• Gas can – in case you run out of gas and have to walk to a gas station. Purchasing these ahead of time can save you an added expense on costly gas station gas cans.
  • Multipurpose tool – to help with roadside repairs.
  • Flashlight and/or headlamp – to make it easier to see what you’re doing at night.
  • Extra batteries – so you have backups if you need them for your flashlight.
  • Tarp – for protection should your car windows become damaged.
  • Duct tape and/or electrical tape – to make temporary patches or repairs to vehicle components.
  • Spare tire, wheel wrench, and jack – should you get a flat tire in the middle of nowhere.
  • Flat tire repair – such as a Fix A Flat inflator for a quick repair on a slow leak or minor tire damage.
  • Fire extinguisher – to put out fires and prevent them from spreading.


Inclement Weather Supplies

  • Bottled water – to stay hydrated.
  • Extra wiper fluid – so you don’t run out.
  • Ice scraper – to clear ice and snow buildup from your car windows.
  • Shovel – to dig out in case your tires become trapped in mud or snow.
  • Bag of sand or kitty litter – to assist with tire traction.
  • Hand/foot warmers – to keep your extremities protected against the cold if you have to walk to get help or become stranded.
  • Extra gloves – to keep your hands warm and functioning.
  • Hats – to protect your head and ears from the cold or to provide shade from the sun.
  • Rain ponchos – to keep you dry if you have to walk for help or perform emergency roadside repairs to your vehicle in the rain.
  • Blankets – to cover an injured person or provide warmth if you become stranded without power.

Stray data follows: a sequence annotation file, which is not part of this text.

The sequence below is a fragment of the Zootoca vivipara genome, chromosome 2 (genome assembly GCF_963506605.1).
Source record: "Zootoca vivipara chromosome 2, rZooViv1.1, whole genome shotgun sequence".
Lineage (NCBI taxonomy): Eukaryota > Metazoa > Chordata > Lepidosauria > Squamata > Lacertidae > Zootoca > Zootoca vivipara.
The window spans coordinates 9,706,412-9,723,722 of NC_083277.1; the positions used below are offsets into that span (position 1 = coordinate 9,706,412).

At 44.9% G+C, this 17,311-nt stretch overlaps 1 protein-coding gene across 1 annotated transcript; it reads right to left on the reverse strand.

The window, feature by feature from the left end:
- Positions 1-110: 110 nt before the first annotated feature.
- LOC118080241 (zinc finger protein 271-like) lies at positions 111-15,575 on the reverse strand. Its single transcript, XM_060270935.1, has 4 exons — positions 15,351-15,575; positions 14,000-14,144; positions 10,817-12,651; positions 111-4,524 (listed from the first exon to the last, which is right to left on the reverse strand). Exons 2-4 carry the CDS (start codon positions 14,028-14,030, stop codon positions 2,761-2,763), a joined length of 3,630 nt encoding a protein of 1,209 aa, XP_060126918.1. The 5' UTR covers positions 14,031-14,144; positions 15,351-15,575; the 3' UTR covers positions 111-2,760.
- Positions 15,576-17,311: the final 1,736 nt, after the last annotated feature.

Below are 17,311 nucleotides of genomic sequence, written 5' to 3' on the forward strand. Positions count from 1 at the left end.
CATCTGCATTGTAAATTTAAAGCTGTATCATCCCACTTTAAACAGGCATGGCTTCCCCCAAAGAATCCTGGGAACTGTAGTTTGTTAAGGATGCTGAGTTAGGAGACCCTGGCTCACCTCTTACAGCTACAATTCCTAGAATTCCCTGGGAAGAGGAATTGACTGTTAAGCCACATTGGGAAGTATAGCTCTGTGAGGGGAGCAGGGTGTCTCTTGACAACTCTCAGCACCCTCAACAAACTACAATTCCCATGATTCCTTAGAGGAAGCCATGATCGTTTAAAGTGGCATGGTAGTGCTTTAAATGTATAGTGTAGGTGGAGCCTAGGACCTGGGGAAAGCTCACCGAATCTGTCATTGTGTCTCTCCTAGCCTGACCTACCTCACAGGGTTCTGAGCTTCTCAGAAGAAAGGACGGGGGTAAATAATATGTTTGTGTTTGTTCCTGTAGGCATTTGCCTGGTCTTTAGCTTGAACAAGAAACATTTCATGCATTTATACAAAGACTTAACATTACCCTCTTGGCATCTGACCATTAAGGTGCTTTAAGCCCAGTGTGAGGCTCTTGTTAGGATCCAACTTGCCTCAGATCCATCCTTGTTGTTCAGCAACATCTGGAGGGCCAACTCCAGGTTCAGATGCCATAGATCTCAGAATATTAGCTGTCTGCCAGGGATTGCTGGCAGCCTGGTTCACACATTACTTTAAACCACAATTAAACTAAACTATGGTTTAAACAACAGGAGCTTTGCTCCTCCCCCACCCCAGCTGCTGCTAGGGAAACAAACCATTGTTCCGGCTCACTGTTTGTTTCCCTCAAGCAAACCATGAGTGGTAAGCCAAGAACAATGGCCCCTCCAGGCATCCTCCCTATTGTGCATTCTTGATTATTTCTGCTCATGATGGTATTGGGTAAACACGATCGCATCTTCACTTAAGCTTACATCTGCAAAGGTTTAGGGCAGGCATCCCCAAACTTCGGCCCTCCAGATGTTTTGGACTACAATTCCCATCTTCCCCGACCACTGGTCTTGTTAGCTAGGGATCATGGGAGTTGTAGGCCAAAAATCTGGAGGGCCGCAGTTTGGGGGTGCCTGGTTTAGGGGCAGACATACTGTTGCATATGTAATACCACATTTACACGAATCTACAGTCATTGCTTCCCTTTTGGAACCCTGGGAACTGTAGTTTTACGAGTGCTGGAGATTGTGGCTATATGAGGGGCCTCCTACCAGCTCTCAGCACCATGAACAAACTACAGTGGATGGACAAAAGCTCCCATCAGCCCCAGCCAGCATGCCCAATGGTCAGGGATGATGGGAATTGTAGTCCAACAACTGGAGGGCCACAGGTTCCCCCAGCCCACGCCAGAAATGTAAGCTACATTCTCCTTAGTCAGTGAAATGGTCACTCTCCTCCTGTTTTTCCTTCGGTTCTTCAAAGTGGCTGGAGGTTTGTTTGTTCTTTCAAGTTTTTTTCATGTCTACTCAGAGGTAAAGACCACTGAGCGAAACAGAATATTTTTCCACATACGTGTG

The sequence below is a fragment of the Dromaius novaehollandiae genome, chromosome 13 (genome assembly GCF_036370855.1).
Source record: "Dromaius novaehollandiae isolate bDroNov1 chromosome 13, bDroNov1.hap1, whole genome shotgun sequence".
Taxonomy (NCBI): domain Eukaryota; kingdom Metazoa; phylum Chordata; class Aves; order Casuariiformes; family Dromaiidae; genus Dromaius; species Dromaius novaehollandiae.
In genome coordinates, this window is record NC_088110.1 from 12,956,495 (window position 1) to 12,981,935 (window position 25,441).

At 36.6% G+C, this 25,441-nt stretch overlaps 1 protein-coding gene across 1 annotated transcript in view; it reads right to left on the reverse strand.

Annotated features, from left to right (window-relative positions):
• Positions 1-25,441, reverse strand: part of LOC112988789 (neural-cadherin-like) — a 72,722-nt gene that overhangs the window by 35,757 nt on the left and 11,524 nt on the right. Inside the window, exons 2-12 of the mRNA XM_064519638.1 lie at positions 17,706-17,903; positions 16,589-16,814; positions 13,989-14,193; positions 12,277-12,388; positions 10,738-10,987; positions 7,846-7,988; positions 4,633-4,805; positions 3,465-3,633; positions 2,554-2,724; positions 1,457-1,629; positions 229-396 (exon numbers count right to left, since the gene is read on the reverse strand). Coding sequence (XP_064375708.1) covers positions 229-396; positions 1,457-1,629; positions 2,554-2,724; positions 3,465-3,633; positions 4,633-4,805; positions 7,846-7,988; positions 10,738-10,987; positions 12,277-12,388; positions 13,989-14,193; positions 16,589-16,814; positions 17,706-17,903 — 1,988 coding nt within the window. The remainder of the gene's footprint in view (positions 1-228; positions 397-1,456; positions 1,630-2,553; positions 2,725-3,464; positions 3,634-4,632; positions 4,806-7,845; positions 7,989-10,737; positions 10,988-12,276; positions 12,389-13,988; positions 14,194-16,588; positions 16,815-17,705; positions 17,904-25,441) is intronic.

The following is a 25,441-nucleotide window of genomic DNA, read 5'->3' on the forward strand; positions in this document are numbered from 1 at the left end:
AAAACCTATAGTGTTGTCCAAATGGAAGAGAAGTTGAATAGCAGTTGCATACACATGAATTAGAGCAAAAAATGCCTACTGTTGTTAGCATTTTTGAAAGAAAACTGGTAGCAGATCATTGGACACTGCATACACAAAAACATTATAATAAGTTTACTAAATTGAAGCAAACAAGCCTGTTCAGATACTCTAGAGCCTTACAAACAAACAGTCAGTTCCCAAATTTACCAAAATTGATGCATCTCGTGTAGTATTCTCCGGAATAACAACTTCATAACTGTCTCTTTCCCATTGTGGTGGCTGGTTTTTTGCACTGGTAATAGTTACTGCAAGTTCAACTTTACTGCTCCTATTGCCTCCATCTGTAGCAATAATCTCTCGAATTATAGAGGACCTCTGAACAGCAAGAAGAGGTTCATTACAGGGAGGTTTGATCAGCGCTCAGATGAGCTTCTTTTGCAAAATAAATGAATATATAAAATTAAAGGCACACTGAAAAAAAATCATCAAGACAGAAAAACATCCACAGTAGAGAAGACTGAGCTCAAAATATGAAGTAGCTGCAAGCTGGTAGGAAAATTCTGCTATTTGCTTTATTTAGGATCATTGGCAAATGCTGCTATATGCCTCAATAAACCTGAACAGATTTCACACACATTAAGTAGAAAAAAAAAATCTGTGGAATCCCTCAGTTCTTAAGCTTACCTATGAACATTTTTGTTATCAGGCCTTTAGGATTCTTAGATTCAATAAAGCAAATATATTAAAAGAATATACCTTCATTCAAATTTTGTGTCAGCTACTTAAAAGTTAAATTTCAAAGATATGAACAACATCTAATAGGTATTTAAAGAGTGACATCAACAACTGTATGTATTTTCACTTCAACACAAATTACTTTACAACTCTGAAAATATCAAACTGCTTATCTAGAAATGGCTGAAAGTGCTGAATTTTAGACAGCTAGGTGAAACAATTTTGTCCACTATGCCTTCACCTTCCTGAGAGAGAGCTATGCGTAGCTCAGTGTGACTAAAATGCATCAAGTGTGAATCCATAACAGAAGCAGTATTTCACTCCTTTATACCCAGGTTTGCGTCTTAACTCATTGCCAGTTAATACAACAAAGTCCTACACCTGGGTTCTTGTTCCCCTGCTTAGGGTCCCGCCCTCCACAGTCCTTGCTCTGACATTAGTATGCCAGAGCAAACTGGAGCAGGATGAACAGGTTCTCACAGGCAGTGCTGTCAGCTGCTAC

• Non-perishable snacks – that will provide nourishment in case of becoming stranded in a snow or rainstorm.
  • Sunscreen and bug spray – to protect your skin should you get stuck or have to walk in the scorching sun. Bug spray is great to have on hand when traveling to warmer, humid climates where bugs are rampant in the fall and winter.


First Aid Kit

  • Hand sanitizer – to clean hands before patching up an injury.
  • Pair of nonlatex gloves – for sanitary measures when cleaning wounds.
  • Bandages and adhesive band-aids – to wrap and protect wounds of all sizes.
  • Absorbent compresses – to clean and care for wounds.
  • Sterile gauze – to absorb fluids and dress wounds.
  • Cloth tape – to keep compresses and bandages in place.
  • Antiseptic wipes – to clean a wound before dressing it.
  • Antibiotic ointment – to soothe wounds.
  • Hydrocortisone – to provide topical relief for itch and bug bites.
  • Pain relievers – like Aspirin to provide temporary pain relief or headache relief.
  • Kid-friendly medicine – for fevers, toothaches, tummy aches, etc.
  • Antihistamines – for allergic reactions.
  • Small Ziploc plastic bags – to store unused items.
  • Eye drops – to reduce irritation in eyes.
  • Saline solution – that can be used to clean a wound, help remove contact lenses, or hydrate the eyes.
  • Instant cold compress – to reduce swelling and inflammation.
  • Scissors and tweezers – to cut materials and remove small objects such as splinters or glass that become lodged in the skin.
  • Oral thermometer – to check a person’s temperature.
  • Prescriptions – back-ups of prescription medications for specific health conditions such as inhalers and eye drops.